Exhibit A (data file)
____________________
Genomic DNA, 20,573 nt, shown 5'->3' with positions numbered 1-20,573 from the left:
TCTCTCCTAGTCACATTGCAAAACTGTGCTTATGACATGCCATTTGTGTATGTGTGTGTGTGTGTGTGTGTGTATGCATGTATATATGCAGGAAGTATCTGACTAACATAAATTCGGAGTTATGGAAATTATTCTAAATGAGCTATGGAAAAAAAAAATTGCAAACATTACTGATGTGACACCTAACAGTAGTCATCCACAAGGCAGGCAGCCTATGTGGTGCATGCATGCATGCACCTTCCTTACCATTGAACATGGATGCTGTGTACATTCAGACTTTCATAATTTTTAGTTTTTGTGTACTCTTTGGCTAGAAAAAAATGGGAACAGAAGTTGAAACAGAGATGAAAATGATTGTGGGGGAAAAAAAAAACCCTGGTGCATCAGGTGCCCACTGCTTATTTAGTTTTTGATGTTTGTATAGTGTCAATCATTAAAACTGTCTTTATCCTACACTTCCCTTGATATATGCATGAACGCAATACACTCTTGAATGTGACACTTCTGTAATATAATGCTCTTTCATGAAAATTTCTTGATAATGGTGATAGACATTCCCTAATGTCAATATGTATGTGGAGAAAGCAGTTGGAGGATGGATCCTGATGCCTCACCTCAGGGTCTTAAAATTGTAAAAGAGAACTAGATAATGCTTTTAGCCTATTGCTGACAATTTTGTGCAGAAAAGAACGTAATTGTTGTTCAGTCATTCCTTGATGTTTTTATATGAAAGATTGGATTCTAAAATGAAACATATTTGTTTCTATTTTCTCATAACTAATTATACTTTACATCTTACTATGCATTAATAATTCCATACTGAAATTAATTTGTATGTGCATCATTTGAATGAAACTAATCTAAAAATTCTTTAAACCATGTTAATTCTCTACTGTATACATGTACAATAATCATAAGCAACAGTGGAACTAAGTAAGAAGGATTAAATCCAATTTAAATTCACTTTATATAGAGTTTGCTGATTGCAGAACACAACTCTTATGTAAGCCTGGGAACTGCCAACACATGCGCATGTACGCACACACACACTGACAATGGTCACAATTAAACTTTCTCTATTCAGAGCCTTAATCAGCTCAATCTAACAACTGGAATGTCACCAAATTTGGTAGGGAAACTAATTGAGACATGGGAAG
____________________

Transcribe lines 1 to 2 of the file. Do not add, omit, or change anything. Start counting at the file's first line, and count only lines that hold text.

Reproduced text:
Genomic DNA, 20,573 nt, shown 5'->3' with positions numbered 1-20,573 from the left:
TCTCTCCTAGTCACATTGCAAAACTGTGCTTATGACATGCCATTTGTGTATGTGTGTGTGTGTGTGTGTGTGTATGCATGTATATATGCAGGAAGTATCTGACTAACATAAATTCGGAGTTATGGAAATTATTCTAAATGAGCTATGGAAAAAAAAAATTGCAAACATTACTGATGTGACACCTAACAGTAGTCATCCACAAGGCAGGCAGCCTATGTGGTGCATGCATGCATGCACCTTCCTTACCATTGAACATGGATGCTGTGTACATTCAGACTTTCATAATTTTTAGTTTTTGTGTACTCTTTGGCTAGAAAAAAATGGGAACAGAAGTTGAAACAGAGATGAAAATGATTGTGGGGGAAAAAAAAAACCCTGGTGCATCAGGTGCCCACTGCTTATTTAGTTTTTGATGTTTGTATAGTGTCAATCATTAAAACTGTCTTTATCCTACACTTCCCTTGATATATGCATGAACGCAATACACTCTTGAATGTGACACTTCTGTAATATAATGCTCTTTCATGAAAATTTCTTGATAATGGTGATAGACATTCCCTAATGTCAATATGTATGTGGAGAAAGCAGTTGGAGGATGGATCCTGATGCCTCACCTCAGGGTCTTAAAATTGTAAAAGAGAACTAGATAATGCTTTTAGCCTATTGCTGACAATTTTGTGCAGAAAAGAACGTAATTGTTGTTCAGTCATTCCTTGATGTTTTTATATGAAAGATTGGATTCTAAAATGAAACATATTTGTTTCTATTTTCTCATAACTAATTATACTTTACATCTTACTATGCATTAATAATTCCATACTGAAATTAATTTGTATGTGCATCATTTGAATGAAACTAATCTAAAAATTCTTTAAACCATGTTAATTCTCTACTGTATACATGTACAATAATCATAAGCAACAGTGGAACTAAGTAAGAAGGATTAAATCCAATTTAAATTCACTTTATATAGAGTTTGCTGATTGCAGAACACAACTCTTATGTAAGCCTGGGAACTGCCAACACATGCGCATGTACGCACACACACACTGACAATGGTCACAATTAAACTTTCTCTATTCAGAGCCTTAATCAGCTCAATCTAACAACTGGAATGTCACCAAATTTGGTAGGGAAACTAATTGAGACATGGGAAG